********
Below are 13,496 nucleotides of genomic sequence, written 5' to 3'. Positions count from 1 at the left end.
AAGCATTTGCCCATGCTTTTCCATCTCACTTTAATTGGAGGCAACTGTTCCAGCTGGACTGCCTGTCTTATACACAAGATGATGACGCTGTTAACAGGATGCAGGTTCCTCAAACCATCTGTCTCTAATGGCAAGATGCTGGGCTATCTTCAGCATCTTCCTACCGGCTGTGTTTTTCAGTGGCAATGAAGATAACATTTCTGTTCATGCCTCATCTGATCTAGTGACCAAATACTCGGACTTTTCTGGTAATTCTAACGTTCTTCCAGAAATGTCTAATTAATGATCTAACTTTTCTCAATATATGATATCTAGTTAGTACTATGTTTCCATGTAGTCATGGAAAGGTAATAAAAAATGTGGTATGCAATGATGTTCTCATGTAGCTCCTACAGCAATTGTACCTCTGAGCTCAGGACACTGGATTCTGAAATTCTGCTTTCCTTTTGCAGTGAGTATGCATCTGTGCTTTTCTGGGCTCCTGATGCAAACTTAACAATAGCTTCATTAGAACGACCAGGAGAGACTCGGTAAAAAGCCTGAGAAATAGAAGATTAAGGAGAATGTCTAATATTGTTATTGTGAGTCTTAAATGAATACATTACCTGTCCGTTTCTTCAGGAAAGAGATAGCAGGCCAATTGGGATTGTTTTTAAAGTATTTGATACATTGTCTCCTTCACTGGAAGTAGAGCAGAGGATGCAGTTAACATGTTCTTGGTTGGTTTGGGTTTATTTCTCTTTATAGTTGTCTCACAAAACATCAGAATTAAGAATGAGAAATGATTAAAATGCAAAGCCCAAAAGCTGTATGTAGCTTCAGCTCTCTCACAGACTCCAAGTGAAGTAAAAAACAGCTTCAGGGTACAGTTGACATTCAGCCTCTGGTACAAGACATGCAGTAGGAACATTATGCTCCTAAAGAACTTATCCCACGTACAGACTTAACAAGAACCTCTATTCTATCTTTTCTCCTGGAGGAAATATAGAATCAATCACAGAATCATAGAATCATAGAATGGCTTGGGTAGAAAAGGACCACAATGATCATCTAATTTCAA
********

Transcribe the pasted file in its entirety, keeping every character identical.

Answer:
Below are 13,496 nucleotides of genomic sequence, written 5' to 3'. Positions count from 1 at the left end.
AAGCATTTGCCCATGCTTTTCCATCTCACTTTAATTGGAGGCAACTGTTCCAGCTGGACTGCCTGTCTTATACACAAGATGATGACGCTGTTAACAGGATGCAGGTTCCTCAAACCATCTGTCTCTAATGGCAAGATGCTGGGCTATCTTCAGCATCTTCCTACCGGCTGTGTTTTTCAGTGGCAATGAAGATAACATTTCTGTTCATGCCTCATCTGATCTAGTGACCAAATACTCGGACTTTTCTGGTAATTCTAACGTTCTTCCAGAAATGTCTAATTAATGATCTAACTTTTCTCAATATATGATATCTAGTTAGTACTATGTTTCCATGTAGTCATGGAAAGGTAATAAAAAATGTGGTATGCAATGATGTTCTCATGTAGCTCCTACAGCAATTGTACCTCTGAGCTCAGGACACTGGATTCTGAAATTCTGCTTTCCTTTTGCAGTGAGTATGCATCTGTGCTTTTCTGGGCTCCTGATGCAAACTTAACAATAGCTTCATTAGAACGACCAGGAGAGACTCGGTAAAAAGCCTGAGAAATAGAAGATTAAGGAGAATGTCTAATATTGTTATTGTGAGTCTTAAATGAATACATTACCTGTCCGTTTCTTCAGGAAAGAGATAGCAGGCCAATTGGGATTGTTTTTAAAGTATTTGATACATTGTCTCCTTCACTGGAAGTAGAGCAGAGGATGCAGTTAACATGTTCTTGGTTGGTTTGGGTTTATTTCTCTTTATAGTTGTCTCACAAAACATCAGAATTAAGAATGAGAAATGATTAAAATGCAAAGCCCAAAAGCTGTATGTAGCTTCAGCTCTCTCACAGACTCCAAGTGAAGTAAAAAACAGCTTCAGGGTACAGTTGACATTCAGCCTCTGGTACAAGACATGCAGTAGGAACATTATGCTCCTAAAGAACTTATCCCACGTACAGACTTAACAAGAACCTCTATTCTATCTTTTCTCCTGGAGGAAATATAGAATCAATCACAGAATCATAGAATCATAGAATGGCTTGGGTAGAAAAGGACCACAATGATCATCTAATTTCAA